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GOP poll: women see Republicans as 'intolerant,' 'stuck in the past'

Republican leaders were determined to do better with women voters. So far, they've failed.
Women hold up signs during a women's pro-choice rally on Capitol Hill, July 11, 2013 in Washington, DC.
Women hold up signs during a women's pro-choice rally on Capitol Hill, July 11, 2013 in Washington, DC.
In the 2012 elections, you didn't need to be a polling expert to realize Republicans struggled with women voters. After the "war on women" became a commonly recognized phrase, driven entirely by the GOP's actual policy agenda, Democratic candidates thrived thanks in large part to a growing gender gap.
Republican Party leaders were determined to do better. So far, they've failed.

A detailed report commissioned by two major Republican groups -- including one backed by Karl Rove -- paints a dismal picture for Republicans, concluding female voters view the party as "intolerant," "lacking in compassion" and "stuck in the past." Women are "barely receptive" to Republicans' policies, and the party does "especially poorly" with women in the Northeast and Midwest, according to an internal Crossroads GPS and American Action Network report obtained by POLITICO. It was presented to a small number of senior aides this month on Capitol Hill, according to multiple sources.

The sponsors of the poll matter -- the right isn't in a position to complain about "skewed" results when it's Republicans conducting a poll about perceptions of Republicans.
Reading the report, it's clear that neither party in Washington is especially popular right now, but the Politico report added, "Female voters who care about the top four issues -- the economy, health care, education and jobs -- vote overwhelmingly for Democrats. Most striking, Democrats hold a 35-point advantage with female voters who care about jobs and a 26 percent advantage when asked which party is willing to compromise."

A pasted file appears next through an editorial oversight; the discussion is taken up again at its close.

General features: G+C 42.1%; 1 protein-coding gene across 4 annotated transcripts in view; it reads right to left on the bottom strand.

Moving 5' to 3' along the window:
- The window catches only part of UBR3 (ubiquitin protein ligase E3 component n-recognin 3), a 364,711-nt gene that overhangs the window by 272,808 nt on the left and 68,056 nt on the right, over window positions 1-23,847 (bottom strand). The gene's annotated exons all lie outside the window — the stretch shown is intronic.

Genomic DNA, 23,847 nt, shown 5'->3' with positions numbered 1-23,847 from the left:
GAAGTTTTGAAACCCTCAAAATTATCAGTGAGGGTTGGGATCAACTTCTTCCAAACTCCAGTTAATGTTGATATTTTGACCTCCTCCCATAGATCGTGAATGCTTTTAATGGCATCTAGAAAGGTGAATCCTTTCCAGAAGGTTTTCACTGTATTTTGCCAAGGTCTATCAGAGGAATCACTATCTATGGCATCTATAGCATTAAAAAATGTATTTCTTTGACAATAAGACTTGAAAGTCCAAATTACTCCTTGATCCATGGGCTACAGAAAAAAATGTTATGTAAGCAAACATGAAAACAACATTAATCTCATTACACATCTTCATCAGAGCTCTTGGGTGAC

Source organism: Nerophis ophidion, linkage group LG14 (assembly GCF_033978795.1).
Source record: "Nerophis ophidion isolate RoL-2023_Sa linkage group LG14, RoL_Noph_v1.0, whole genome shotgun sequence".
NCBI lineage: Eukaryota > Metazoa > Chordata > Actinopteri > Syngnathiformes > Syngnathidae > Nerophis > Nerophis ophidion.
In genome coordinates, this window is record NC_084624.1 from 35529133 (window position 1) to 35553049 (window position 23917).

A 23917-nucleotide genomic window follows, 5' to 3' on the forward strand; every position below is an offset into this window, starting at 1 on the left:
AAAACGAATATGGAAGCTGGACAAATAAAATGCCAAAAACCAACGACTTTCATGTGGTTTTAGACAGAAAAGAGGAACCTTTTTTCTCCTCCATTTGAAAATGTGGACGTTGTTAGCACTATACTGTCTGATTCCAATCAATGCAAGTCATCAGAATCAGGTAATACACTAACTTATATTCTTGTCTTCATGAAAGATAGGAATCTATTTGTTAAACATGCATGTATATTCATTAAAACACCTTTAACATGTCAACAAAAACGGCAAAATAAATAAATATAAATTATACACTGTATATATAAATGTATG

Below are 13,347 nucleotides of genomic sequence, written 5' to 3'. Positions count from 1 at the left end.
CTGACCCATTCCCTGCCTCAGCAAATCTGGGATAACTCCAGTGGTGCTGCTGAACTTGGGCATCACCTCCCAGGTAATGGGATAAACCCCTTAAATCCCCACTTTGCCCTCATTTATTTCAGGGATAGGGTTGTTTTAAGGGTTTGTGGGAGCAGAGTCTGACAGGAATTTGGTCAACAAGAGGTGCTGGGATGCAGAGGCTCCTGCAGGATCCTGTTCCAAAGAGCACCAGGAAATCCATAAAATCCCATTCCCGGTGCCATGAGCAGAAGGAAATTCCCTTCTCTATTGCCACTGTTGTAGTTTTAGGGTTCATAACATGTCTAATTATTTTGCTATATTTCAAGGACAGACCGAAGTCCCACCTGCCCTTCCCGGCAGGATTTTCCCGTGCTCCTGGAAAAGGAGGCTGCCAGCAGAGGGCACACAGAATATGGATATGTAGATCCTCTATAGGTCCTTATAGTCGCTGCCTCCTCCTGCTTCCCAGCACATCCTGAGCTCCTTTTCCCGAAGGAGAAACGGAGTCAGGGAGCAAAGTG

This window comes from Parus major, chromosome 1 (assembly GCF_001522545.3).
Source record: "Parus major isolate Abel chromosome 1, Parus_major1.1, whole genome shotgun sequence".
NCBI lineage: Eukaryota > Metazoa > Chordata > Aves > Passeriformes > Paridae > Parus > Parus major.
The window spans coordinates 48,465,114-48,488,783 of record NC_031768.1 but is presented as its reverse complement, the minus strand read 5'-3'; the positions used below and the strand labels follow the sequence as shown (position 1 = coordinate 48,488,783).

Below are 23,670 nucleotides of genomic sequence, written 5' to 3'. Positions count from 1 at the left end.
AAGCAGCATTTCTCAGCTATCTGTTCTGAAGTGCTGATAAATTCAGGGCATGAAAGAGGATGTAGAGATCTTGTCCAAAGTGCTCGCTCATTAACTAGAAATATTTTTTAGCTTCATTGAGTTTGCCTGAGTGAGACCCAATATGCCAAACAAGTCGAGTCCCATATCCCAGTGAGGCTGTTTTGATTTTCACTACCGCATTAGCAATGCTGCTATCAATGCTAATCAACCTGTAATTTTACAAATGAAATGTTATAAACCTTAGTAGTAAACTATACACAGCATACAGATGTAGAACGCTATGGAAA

Asked about the findings, Republican National Committee Chair Reince Priebus told msnbc yesterday that his party should approach women's issues with a better "tone."
It suggests he's still missing the more salient, substantive point.
Emma Margolin talked to Democratic strategist Maria Cardona yesterday, who said of Republicans, "They seem to understand the problem, at least on a national level. But they seem to think this problem is simply one of tone and messaging.... It goes way beyond. It's a problem of policy."
It's the one thing that amazes me most about all the coaching sessions Republican leaders hold for their members, training them on how best to talk to and about women: they seem convinced that rhetoric trumps policy.
As we talked about in July, there's no denying that incidents like Todd Akin's "legitimate rape" rhetoric take a toll on GOP support. But the fact remains that Republicans have chosen to present themselves as the party of requiring medically-unnecessary ultrasounds; fighting equal-pay laws; restricting contraception access, closing women's health clinics, combating reproductive rights, and targeting Planned Parenthood.
The party wants to change how women see the GOP, but at the same time, the party has no interest in changing its policy agenda in the slightest. They shouldn't be surprised, then, when the polls remain the same.
The issue plaguing the party isn't spin, it's substance. The party doesn't have to be seen as "intolerant" and "stuck in the past," but to see a shift in "tone" as the solution is to miss what's actually driving the gender gap.